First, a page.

The story so far: The U.S. Bureau of Labor Statistics reported last week that inflation in the United States hit a 40-year high in January. The consumer price index (CPI) in January was 7.5% higher than it was a year earlier. The prices of goods and services as measured by the CPI have been rising at a faster pace since April last year when the CPI rose by 4.2%. The US Federal Reserve has long tried to keep inflation at 2%.
Why are prices rising so fast?
Prices of goods and services in any economy are determined by demand and supply. When there is excess demand in the form of too much money chasing a limited supply of goods, prices rise to prevent shortages. On the other hand, when the supply of goods in the economy increases at a faster pace than the money supply, prices fall to prevent surpluses. American economist Irving Fisher’s ‘quantity theory of money’ is often used to explain how money supply affects the general price level in the economy. In short, prices in an economy can rise when there is a flood of fresh money entering the system, a drop in the amount of goods available for sale in the economy, or a combination of both.
In the U.S. and other countries across the world, the overall supply of goods and services dropped in the last two years or so due to the COVID-19 pandemic and the strict lockdowns imposed to tackle it. In fact, even as prices have risen across the board, central bankers have maintained that the price rise is likely to be transient as the supply of goods and services should return to normal as the pandemic eases.
It should be noted that the supply of money in the U.S. and other countries was also ramped up by their respective central banks through various means to fight the economic slump. In the U.S., for instance, broad money supply (M3) has increased by about one-third since the beginning of the pandemic.
So, both the drop in the overall supply of goods and services and the significant increase in money supply have combined to contribute to the current trend of rising prices.
Why is rising prices a problem?
The prices of goods and services have generally risen over time as governments, with the cooperation of their central banks, have tended to inflate the overall supply of money in the economy. The rate at which fresh money has been created by central banks has generally outpaced the rate at which the supply of goods and services has grown, thus leading to a general rise in prices. However, it should be noted that people’s incomes, in general, have also risen in tandem with rising prices over the long-run. So, rising prices per se need not necessarily lead to the lowering of living standards of people.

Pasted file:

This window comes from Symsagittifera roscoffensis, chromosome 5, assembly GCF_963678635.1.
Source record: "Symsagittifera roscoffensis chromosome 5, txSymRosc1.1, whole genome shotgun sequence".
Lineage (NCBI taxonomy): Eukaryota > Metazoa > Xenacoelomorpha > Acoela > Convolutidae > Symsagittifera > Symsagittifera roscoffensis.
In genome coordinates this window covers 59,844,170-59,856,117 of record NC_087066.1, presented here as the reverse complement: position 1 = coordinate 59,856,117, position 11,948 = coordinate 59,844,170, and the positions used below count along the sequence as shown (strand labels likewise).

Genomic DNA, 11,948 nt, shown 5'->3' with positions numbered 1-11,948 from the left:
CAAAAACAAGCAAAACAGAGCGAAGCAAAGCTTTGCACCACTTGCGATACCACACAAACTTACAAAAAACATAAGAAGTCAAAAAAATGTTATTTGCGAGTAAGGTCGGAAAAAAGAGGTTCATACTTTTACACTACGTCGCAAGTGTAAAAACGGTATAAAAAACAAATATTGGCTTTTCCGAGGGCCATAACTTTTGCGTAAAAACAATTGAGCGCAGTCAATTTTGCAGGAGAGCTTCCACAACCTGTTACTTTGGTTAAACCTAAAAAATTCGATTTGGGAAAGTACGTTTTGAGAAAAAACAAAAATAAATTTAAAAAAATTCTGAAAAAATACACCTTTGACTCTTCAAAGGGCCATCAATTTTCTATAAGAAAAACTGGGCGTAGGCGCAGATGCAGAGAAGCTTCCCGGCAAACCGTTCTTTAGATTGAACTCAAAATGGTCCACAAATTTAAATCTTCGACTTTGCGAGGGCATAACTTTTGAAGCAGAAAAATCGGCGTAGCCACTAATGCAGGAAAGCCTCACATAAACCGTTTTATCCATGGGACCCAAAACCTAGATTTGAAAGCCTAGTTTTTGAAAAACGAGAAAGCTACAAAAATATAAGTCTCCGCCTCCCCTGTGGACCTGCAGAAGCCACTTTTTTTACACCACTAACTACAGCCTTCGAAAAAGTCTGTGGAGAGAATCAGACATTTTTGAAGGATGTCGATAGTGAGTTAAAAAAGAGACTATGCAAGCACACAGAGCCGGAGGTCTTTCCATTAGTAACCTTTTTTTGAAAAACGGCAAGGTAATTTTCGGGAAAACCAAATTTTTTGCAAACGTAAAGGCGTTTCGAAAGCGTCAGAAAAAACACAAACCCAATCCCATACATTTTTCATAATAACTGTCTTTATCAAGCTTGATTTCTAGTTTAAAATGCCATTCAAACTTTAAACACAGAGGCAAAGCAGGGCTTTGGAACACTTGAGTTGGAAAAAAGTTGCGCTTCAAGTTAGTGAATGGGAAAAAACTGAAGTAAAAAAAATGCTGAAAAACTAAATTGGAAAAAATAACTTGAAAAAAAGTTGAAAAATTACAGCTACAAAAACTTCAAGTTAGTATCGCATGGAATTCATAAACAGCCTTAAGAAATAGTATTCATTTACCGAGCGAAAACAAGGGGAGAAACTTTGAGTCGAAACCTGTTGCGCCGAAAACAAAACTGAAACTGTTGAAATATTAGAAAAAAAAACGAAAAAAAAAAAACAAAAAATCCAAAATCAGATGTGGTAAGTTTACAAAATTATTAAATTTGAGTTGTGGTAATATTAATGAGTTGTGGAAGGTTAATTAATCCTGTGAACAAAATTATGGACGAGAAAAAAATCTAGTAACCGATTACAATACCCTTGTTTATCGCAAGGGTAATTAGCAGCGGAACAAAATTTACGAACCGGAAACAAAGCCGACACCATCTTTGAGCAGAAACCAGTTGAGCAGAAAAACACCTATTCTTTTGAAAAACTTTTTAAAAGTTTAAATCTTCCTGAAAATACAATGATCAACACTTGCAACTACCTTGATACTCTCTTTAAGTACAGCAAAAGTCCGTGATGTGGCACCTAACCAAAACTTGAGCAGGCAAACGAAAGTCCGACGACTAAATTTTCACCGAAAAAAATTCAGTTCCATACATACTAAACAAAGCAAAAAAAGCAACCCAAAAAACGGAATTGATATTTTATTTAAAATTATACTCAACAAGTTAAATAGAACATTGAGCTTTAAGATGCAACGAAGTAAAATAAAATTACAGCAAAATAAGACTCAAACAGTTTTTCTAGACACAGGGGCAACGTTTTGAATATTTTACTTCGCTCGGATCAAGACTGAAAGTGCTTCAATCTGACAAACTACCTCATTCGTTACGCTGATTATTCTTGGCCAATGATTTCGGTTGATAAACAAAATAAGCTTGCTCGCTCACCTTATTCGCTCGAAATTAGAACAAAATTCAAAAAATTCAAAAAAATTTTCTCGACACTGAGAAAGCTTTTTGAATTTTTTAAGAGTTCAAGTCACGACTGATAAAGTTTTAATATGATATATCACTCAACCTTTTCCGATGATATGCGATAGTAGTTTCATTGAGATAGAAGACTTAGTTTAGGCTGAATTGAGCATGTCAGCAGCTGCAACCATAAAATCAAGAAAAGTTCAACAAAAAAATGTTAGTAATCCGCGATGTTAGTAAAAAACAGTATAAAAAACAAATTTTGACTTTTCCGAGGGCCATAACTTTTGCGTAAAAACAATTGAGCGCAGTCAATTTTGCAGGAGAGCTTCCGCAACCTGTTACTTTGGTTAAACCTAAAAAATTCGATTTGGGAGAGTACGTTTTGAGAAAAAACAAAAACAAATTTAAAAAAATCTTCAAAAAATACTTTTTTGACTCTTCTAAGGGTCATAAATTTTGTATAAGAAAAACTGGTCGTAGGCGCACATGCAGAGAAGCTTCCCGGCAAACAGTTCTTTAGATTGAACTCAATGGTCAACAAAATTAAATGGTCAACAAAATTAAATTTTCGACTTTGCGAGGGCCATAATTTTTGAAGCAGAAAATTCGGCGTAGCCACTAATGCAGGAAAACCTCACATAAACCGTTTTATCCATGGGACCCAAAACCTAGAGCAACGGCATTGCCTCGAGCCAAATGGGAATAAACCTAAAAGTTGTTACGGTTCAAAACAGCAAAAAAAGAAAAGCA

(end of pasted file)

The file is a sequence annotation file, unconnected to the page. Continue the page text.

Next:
The real problem with rising prices is that it affects different people differently. This is because the fresh money that is created by central banks generally does not get distributed across the economy proportionately. Some people receive a larger share of the fresh money, which in turn increases their purchasing power when compared to those who receive only a smaller share of the fresh money.
The rate at which prices rise also affects the confidence that people have in the currency. If people expect the value of their money to deteriorate at a rapid rate going forward, this can push them to spend their money quickly before it depreciates further, thus leading to further rise in prices.
What lies ahead?
Most economists expect the U.S. Federal Reserve to let interest rates rise, which is another way of saying that the central bank will reduce the amount of fresh money it injects into the economy. The yield on 10-year U.S. Treasury bonds rose to over 2% last week in expectation of tighter Fed policy. How much the Fed will let interest rates rise is a question on which there is a lot more disagreement. Goldman Sachs, for instance, expects the U.S. central bank to raise rates by 25 basis points in each of the seven remaining policy meetings this year. It should be noted that a central bank can not only reduce the amount of money it injects into the economy but also suck money out of the economy. But such drastic action looks unlikely as even a slowdown in the injection of fresh money would affect not only markets but also the wider economy by forcing resources to be reallocated to adjust to tighter monetary conditions.
Huge public debt, which refers to the money owed by governments to creditors, is another factor that could stop central banks from allowing interest rates to rise too much. According to the International Monetary Fund, public debt in advanced economies rose from around 70% of GDP in 2001 to over 120% of GDP last year. Central banks have played a major role in financing this debt load by purchasing government bonds in the secondary market at low-interest rates. Many governments may simply not be able to pay interest on their debt if central banks stopped lending money at cheap rates. It should also be noted that money supply rises when central banks create fresh money to buy government bonds.
Critics of central banks believe that the current easy money policy of central banks will have to come to an end at some point. They argue that even if central banks do not allow interest rates to rise anytime soon, they will be forced to do so eventually when price rise gets out of control.
- The U.S. Bureau of Labor Statistics reported last week that inflation in the United States hit a 40-year high in January.
- Both the drop in the overall supply of goods and services and the significant increase in money supply have combined to contribute to the current trend of rising prices.
- Most economists expect the U.S. Federal Reserve to let interest rates rise, which is another way of saying that the central bank will reduce the amount of fresh money it injects into the economy.